For the next presentation, a partner in PwC’s capital-raising practice discussed his findings from conversations with a number of market participants, including pre-public companies, recently public companies and various advisors. He began by noting the positive effect on capital-raising of various efforts by the staff pursuant to the JOBS Act, as well as the extension of the concept of confidential draft registration statements for non-EGCs. He also echoed many of the findings from the prior speaker about the state of the public capital markets, including the strength of the current pipeline for future deals, citing “many companies that have filed confidentially with the staff, and [it’s] a matter of time, of when not if, these companies publicly flip the registration statements and look to go effective. Further, we continue to advise numerous private companies on public company readiness who are looking to confidentially submit a draft registration statement in Q4 2022, or during ’23. Many marketplace participants are evaluating their options for that launching their IPOs in ’23 into ’24.”
With regard to SPACs, he commented that “marketplace participants do believe SPACs will continue to be a part of the going-public ecosystem, as the SPAC product has been around for decades. However, the peak of SPACs is likely behind us.” His feedback on the SEC’s SPAC proposal was that the overwhelming majority of market participants supported the alignment of financial reporting requirements for de-SPAC mergers and traditional IPOs. He noted, for example, that, in some de-SPAC deals, the target of a de-SPAC that would qualify as an EGC was still required to provide an additional (third) year of audited financials, which prevented or delayed a deal. A similar issue existed regarding the ability to defer SOX reporting. Finally, he reported that most participants disagreed with a reduced timeframe to complete a de-SPAC transaction.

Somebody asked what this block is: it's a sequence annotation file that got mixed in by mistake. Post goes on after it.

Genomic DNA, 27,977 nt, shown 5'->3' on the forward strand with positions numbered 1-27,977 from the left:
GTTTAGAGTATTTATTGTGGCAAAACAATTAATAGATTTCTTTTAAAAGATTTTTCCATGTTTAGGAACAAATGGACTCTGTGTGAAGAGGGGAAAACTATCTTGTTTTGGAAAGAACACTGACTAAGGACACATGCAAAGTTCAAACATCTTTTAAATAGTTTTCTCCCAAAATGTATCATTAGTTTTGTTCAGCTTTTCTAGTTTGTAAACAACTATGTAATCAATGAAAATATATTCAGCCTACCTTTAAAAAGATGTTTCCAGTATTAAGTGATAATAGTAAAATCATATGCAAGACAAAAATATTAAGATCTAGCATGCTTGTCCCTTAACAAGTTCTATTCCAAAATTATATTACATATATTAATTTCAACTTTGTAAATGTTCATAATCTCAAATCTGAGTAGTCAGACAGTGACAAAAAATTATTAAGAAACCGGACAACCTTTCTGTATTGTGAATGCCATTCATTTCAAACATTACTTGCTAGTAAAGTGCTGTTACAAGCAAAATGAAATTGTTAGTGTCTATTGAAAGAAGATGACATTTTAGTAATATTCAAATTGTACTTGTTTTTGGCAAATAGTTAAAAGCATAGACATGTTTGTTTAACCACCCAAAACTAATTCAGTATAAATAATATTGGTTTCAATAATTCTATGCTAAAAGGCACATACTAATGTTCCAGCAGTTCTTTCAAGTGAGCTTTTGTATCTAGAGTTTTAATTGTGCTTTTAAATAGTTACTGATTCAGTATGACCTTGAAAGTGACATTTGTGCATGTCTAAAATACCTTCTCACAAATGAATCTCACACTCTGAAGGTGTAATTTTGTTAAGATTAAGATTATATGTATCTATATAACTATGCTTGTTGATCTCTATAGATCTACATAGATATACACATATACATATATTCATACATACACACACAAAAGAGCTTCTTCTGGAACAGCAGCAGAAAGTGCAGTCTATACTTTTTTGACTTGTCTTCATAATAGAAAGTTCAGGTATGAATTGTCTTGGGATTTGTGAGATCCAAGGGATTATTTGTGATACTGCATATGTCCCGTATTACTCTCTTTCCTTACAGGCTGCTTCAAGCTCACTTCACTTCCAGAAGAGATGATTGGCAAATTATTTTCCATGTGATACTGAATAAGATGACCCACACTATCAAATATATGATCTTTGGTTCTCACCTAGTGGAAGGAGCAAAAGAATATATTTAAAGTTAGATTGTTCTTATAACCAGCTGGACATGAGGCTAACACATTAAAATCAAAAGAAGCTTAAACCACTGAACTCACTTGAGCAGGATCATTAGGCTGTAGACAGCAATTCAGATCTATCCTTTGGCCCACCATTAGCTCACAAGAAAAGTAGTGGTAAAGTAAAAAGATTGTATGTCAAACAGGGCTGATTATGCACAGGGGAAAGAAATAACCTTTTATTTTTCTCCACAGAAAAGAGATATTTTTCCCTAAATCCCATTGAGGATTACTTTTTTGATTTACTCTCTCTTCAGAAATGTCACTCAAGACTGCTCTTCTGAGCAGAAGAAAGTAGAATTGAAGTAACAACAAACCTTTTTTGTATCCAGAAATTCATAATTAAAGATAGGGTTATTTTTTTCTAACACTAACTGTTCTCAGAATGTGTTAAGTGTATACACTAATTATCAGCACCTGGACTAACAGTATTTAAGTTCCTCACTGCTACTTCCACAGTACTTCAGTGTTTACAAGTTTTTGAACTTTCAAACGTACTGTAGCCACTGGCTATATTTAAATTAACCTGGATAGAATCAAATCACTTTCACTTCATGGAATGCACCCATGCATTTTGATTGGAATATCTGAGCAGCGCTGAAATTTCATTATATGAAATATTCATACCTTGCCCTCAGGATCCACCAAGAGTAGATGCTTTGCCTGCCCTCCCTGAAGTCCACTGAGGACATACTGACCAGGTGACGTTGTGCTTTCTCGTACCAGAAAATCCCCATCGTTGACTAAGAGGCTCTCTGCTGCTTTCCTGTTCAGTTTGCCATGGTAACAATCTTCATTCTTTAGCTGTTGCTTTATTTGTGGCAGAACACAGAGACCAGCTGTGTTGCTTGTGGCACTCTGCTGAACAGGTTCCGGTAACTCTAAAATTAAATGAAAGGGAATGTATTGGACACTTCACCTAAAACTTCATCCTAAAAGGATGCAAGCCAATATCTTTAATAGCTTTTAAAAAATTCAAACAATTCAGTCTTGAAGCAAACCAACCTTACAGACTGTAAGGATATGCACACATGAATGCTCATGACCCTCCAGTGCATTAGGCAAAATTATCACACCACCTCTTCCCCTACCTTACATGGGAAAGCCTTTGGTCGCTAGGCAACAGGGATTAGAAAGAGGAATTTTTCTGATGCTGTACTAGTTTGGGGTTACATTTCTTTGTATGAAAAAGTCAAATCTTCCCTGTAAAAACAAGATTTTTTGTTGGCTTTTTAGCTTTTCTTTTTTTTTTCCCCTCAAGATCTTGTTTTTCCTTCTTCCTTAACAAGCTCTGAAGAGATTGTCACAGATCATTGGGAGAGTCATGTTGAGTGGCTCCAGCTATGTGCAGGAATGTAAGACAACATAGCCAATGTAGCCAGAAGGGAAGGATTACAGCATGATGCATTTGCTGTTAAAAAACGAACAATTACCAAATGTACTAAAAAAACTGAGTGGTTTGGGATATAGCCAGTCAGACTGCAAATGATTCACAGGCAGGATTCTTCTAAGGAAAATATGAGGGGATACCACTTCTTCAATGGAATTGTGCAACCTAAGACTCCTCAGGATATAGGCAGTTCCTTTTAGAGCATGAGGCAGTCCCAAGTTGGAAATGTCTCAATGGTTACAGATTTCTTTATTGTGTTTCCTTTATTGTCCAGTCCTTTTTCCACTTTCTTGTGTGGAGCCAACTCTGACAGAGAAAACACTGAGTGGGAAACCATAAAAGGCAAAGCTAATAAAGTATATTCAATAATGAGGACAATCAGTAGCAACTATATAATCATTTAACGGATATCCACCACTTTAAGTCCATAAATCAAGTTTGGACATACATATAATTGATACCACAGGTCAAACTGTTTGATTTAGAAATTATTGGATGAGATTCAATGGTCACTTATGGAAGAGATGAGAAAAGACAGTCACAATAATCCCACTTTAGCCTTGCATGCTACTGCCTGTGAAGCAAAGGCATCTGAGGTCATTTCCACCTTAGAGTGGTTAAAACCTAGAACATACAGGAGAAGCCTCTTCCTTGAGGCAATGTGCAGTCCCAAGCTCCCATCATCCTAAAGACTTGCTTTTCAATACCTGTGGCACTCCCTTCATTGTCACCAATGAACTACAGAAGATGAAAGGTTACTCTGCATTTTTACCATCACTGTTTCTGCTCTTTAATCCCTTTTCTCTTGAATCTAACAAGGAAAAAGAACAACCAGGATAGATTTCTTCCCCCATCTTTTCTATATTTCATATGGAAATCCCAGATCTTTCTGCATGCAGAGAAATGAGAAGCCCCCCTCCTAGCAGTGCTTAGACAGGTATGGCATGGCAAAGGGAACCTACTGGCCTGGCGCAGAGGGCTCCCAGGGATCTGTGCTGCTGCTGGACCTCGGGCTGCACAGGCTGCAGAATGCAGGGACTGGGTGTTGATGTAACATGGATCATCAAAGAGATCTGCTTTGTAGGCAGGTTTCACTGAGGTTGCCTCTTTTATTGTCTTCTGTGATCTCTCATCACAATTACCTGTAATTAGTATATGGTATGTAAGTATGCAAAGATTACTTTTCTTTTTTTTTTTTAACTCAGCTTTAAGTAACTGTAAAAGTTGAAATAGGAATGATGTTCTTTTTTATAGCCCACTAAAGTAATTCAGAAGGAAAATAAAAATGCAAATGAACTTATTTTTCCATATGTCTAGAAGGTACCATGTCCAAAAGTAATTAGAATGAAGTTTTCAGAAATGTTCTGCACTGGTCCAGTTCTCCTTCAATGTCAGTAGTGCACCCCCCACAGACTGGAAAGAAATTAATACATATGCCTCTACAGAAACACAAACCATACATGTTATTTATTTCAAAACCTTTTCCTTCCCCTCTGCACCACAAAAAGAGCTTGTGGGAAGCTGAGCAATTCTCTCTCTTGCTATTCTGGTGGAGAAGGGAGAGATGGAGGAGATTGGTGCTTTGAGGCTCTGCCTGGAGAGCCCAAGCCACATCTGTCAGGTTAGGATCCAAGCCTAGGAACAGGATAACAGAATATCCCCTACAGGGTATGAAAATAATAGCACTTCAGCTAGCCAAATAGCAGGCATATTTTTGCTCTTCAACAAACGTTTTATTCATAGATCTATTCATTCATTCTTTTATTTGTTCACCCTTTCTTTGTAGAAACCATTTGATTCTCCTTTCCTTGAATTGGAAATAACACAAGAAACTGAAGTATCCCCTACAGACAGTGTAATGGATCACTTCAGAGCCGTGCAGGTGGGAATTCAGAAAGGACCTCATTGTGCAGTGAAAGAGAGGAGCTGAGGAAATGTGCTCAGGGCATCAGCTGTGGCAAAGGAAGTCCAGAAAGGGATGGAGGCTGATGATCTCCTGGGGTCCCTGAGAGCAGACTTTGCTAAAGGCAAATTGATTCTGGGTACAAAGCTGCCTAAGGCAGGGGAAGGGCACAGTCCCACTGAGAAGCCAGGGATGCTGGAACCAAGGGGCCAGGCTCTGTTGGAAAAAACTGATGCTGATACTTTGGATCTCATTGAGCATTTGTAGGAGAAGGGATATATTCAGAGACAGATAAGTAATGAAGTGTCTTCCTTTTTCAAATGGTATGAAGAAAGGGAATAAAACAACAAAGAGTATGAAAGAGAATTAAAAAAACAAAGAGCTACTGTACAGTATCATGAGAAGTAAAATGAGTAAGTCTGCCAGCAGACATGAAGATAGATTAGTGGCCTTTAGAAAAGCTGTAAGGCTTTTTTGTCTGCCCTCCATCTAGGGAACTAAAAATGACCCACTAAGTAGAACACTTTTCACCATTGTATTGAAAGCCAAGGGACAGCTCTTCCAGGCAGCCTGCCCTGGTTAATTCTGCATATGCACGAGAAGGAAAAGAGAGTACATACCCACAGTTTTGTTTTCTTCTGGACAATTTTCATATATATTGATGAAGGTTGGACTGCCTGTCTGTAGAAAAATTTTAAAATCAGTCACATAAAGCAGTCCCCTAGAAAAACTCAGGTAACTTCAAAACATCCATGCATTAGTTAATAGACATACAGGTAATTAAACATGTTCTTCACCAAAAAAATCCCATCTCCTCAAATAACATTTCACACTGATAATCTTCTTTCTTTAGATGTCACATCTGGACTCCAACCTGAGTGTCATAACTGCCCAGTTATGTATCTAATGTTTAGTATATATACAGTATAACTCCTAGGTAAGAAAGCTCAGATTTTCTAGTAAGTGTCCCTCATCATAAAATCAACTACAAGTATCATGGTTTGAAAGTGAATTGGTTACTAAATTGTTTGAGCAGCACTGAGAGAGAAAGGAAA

With regard to the proposed climate disclosure regulations, he found that most market participants favored the increased transparency and greater integration of climate information with broader disclosures; however, they also voiced concerns over the timing of disclosures for any potential first-time issuer. Some viewed the disclosures as a potential barrier to entry to the capital markets for companies already resource-stretched as a result of IPO compliance. Most will not have that type of climate information readily available for an SEC filing, and the time and effort required for preparation could delay or derail an offering altogether. Accordingly, most potential first-time issuers advocated exclusion of the new climate disclosure requirements from new issuer registration statements. They also advocated transition relief (similar to SOX 404) for newly public companies, including de-SPACs, to the second 10-K post-IPO, with prospective-only information required, to allow time to develop formal processes and controls for climate-related information.
He ended by expressing his appreciation for the staff’s balanced approach to reasonable waiver requests, under Rule 313 of Reg S-X, which he said have undoubtedly facilitated cost-effective and efficient capital-raising by marketplace participants, while providing meaningful information to investors.